HAPPENINGText: Alma Reyes

Walter Gropius, director of the Bauhaus school in Germany established in 1919, claimed the institution “The Bauhaus believes the machine to be our modern medium of design and seeks to come to terms with it.”

The relationship between art and machine witnessed its pinnacle of clarity and implementation after the end of World War I in 1918 when industrial civilization advanced at enormous speed in an effort to restructure social systems and restore order. The sweeping reformation of design philosophies prioritized functionality, practicality and modernism adapted to architecture, furniture, graphic design, fashion, products and all aspects of living. Human conception of the changing world revolutionized ideas and beliefs, aligning innate instincts with mechanism and engineering. The era became known as the “Machine Age,” which propelled massive technological development, such as automobiles, airplanes and home machinery.

Gallery view from Part I Man and Machine: Modernist Utopianism, Modern Times in Paris 1925: Art and Design in the Machine-age, Pola Museum of Art, Photo: Ooki Jingu

The exhibition “MODERN TIMES in Paris 1925: Art and Design in the Machine-age” running until May 19 this year at Pola Museum of Art in Hakone exposes the various factors that had linked art with machine, particularly in the 1920s and 1930s. Although the machine-age period prospered significantly in Paris, especially in the event of the International Exhibition of Modern Decorative and Industrial Arts fair held in the city in 1925, other countries across Europe, U.S. and Japan as well were highly influenced by the profound depth of the machine’s involvement in the arts.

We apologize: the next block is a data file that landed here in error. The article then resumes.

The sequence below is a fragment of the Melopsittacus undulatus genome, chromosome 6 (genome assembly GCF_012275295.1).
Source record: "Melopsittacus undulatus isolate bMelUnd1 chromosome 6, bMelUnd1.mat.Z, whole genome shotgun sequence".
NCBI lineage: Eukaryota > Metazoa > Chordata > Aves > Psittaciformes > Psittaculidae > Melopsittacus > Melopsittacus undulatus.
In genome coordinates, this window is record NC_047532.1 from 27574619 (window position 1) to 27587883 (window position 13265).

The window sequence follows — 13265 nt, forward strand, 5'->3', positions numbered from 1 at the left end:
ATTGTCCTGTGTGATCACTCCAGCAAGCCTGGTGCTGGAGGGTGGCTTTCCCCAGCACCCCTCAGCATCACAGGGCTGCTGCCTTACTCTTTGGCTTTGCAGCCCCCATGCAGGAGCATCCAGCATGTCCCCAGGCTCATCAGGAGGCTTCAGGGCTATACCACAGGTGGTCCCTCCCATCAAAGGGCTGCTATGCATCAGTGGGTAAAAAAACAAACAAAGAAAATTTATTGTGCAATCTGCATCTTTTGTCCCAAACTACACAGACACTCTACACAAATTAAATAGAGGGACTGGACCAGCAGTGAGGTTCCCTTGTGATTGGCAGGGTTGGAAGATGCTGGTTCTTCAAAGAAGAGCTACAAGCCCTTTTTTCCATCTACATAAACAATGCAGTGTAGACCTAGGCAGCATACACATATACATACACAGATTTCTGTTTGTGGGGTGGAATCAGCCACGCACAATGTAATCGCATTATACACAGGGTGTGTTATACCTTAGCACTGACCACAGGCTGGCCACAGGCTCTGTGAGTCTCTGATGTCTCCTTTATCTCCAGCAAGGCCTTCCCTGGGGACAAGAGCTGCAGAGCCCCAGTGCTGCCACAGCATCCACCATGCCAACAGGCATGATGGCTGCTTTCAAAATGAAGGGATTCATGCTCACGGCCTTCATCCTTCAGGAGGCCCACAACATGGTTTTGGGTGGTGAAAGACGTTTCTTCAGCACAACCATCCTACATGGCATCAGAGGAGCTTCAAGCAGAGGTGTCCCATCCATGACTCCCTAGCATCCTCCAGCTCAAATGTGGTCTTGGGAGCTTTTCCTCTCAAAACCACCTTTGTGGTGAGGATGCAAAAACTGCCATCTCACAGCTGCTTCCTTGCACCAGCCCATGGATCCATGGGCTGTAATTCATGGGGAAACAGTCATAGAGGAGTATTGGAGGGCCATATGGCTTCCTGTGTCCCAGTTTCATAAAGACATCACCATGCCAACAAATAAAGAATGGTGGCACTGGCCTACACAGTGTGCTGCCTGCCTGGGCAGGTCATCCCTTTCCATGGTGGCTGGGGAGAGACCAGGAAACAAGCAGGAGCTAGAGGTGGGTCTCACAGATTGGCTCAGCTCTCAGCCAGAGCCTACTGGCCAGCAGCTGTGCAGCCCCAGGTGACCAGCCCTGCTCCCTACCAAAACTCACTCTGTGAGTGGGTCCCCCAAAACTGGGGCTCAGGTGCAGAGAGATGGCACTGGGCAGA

Ettore Bugatti, Bugatti Type 52 (Baby), Late 1920s – Early 1930s, Toyota Automobile Museum

The call for innovative automobile design triggered the devise of stylish and trailblazing models that mirrored the industrial age. On display is Ettore Bugatti’s “Bugatti Type 52 (Baby)” electric car built for children around the late 1920s to early 1930s. It marked the era for cutting-edge automotive technology, infused with increased power output and efficiency, and high performance and precision for its time. In the same section are an aircraft engine, propeller, instruments, and gramophones reflecting the age of machinery.

Fernand Léger, Woman at the Mirror, 1920, Pola Museum of Art

The epoch-making Art Deco movement rose to prominence in the 1920s also owing to the Paris Exposition Fair. Exoticism, classicism, and sophistication became essential ingredients for aesthetic quality, alongside geometric forms guided by Cubism, and exploration of man-made materials (plastic, glass, ferroconcrete, steel, and others). Fernand Léger’s “Woman at the Mirror” (1920) emits strong Cubism characteristics in the deliberately manifested mechanized shape of the woman’s head and body parts and purity of primary colors. During World War I, he was fascinated by cannons, solidity of the sun and luminosity of metal plates that led to his compositions involving metallic parts.

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